The Warriors saw their eight-game win streak die Friday night in Oklahoma City. It could be, and will be, argued they invited defeat.
The temptation will be to second-guess coach Steve Kerr, who decided to rest center Andrew Bogut and forward Andre Iguodala for no other reason than having "old" legs as the Warriors confront an unforgiving portion of the schedule.
Resist the temptation. Resting Bogut and Iguodala was the right move.
The Warriors' 127-115 loss to the Thunder was a matter of being pushed off the Chesapeake Energy Arena floor by team that was friskier and consistently more assertive.
"We knew they were going to come after us," Kerr said. "They needed this win and they deserved it."
The Warriors, with Bogut and Iguodala, surely would have played better defense and might have won the game. They scrapped, staying close until the final minutes.
"We were missing two great players in our lineup," said Klay Thompson, who finished with a team-high 32 points. "But that's no excuse.
"I'm not disappointed with our effort. Our focus just wasn't what it was these last eight games, when we were winning."
Eight wins in a row is a point of pride. But Kerr is a rookie coach with a playoff team, so he's trying to manage a season. With the Warriors (31-6) holding the best record record in the NBA, postseason anticipation becomes part of the equation.
Kerr realizes his team might be good enough to win it all, so he's wise to keep part of his mind on today while also preparing for tomorrows that could last into June.
The Warriors likely won't get to June unless Bogut and Iguodala are along for the ride. And they certainly would have a more difficult time winning a championship if Bogut and Iguodala are not healthy and available.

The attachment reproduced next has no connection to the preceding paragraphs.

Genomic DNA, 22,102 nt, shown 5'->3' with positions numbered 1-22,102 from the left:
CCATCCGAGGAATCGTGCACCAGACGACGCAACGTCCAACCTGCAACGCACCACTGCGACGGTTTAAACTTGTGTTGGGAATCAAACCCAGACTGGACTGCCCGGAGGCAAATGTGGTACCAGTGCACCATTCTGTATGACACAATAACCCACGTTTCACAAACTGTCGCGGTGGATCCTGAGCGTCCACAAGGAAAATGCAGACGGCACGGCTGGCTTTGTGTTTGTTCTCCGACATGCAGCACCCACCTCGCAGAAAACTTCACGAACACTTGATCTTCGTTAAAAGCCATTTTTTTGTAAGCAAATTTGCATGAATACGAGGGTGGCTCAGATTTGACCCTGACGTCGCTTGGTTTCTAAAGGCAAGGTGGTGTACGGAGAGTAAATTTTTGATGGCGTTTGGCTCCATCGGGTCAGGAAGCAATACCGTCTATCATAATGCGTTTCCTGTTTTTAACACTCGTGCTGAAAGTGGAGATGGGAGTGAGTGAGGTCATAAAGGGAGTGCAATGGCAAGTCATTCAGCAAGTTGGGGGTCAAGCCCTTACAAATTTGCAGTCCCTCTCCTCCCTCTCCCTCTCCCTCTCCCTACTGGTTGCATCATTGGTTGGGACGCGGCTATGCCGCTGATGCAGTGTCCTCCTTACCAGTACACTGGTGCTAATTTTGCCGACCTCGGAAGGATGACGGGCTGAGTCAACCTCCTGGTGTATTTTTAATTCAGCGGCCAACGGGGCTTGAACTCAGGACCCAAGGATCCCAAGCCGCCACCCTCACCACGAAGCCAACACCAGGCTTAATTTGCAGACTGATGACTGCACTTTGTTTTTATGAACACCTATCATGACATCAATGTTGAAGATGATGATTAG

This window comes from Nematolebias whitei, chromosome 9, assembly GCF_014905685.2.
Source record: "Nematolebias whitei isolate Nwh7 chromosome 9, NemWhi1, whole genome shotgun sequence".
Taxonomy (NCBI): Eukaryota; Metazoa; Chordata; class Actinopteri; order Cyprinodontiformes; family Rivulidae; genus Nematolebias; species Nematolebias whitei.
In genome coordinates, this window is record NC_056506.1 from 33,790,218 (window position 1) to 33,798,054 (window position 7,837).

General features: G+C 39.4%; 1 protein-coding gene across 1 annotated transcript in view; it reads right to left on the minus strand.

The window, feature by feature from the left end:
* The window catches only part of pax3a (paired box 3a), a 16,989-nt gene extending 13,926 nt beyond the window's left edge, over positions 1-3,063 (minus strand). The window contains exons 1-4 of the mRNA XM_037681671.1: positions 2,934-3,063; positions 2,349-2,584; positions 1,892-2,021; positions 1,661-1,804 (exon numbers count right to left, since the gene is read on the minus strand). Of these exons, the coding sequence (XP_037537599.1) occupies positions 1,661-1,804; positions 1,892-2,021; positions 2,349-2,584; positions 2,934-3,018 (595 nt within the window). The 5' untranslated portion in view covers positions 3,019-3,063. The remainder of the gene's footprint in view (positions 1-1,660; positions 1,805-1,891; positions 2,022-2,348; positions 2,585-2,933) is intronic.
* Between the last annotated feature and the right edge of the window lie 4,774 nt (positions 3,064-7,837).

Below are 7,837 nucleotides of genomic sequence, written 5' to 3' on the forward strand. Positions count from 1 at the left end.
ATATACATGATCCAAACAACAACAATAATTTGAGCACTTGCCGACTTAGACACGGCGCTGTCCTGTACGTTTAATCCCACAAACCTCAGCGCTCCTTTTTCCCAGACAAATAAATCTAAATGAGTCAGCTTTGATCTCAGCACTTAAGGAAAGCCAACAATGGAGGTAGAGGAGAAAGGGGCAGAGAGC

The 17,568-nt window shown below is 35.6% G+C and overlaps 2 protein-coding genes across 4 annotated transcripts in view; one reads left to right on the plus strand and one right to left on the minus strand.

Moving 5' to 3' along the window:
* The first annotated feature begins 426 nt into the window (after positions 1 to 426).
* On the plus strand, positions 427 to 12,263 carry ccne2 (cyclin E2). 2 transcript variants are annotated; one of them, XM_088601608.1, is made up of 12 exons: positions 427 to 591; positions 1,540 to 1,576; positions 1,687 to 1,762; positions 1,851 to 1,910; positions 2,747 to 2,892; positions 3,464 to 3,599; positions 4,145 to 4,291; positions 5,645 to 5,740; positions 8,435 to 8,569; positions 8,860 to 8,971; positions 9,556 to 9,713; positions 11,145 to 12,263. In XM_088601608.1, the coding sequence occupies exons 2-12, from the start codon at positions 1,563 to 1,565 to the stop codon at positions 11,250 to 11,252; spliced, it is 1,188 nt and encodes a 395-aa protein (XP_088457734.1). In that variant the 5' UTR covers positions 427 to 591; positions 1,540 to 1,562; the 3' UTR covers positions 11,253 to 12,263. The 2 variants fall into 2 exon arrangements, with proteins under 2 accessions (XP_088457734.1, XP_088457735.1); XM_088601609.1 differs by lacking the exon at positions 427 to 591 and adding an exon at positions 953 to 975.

This was about a long-term strategy, which is not to suggest that Kerr was waving the white flag before tip-off.
"I didn't come into this game conceding," the coach said. "I feel we can win no matter who's out there. It's important for our team to understand they've got to perform and execute, no matter what the combination is out there. No matter who's in, or who's out. That's what makes our team very strong, our depth. And that has to continue throughout the season for us to be in the best possible shape."
The Warriors already had won the season series against the Thunder (19-20). And they knew OKC, pumped by its boisterous home crowd, would be out for redemption after a lethargic performance Thursday night in Houston.
"They came out with a lot of energy and, obviously, with Bogues and Andre out we had to change our rotations and figure out a way to win," said Stephen Curry, who finished with 19 points, six assists. "We played well. They just played better."
Klay Thompson, seven stitches removed from his forehead, brought his game to the plains. He finished with 32 points, on 12-of-22 shooting, and was a primary reason the Warriors were as competitive as they were.
Marreese Speights, starting in place of Bogut, was solid, delivering 20 points (9-of-16 shooting), seven rebounds and four assists.
The Warriors gave up season highs in points, field goals (51), field-goal percentage (52.6) and points in the paint (58).
The Warriors also were pummeled on the glass, outrebounded 54-43. OKC grabbed 16 offensive rebounds, contributing to 17 second-chance points.
The Warriors committed 14 turnovers, off which the Thunder scored 20 points. Curry alone committed six giveaways, a total he has exceeded only twice this season.
Neither Justin Holiday nor Leandro Barbosa provided any punch off the bench. They combined for 6 points on 1-of-12 shooting.
The Warriors lost one game. One. It ended their third win streak of five games or more. If there is a team that can afford a one-game setback when 45 games remain, it is the Warriors.
They were outplayed in most every aspect. That might have been the case with Bogut and Iguodala on the floor. Keeping them off made things tougher for the Warriors. But it's a short-term sacrifice to improve the possibility of long-term gain.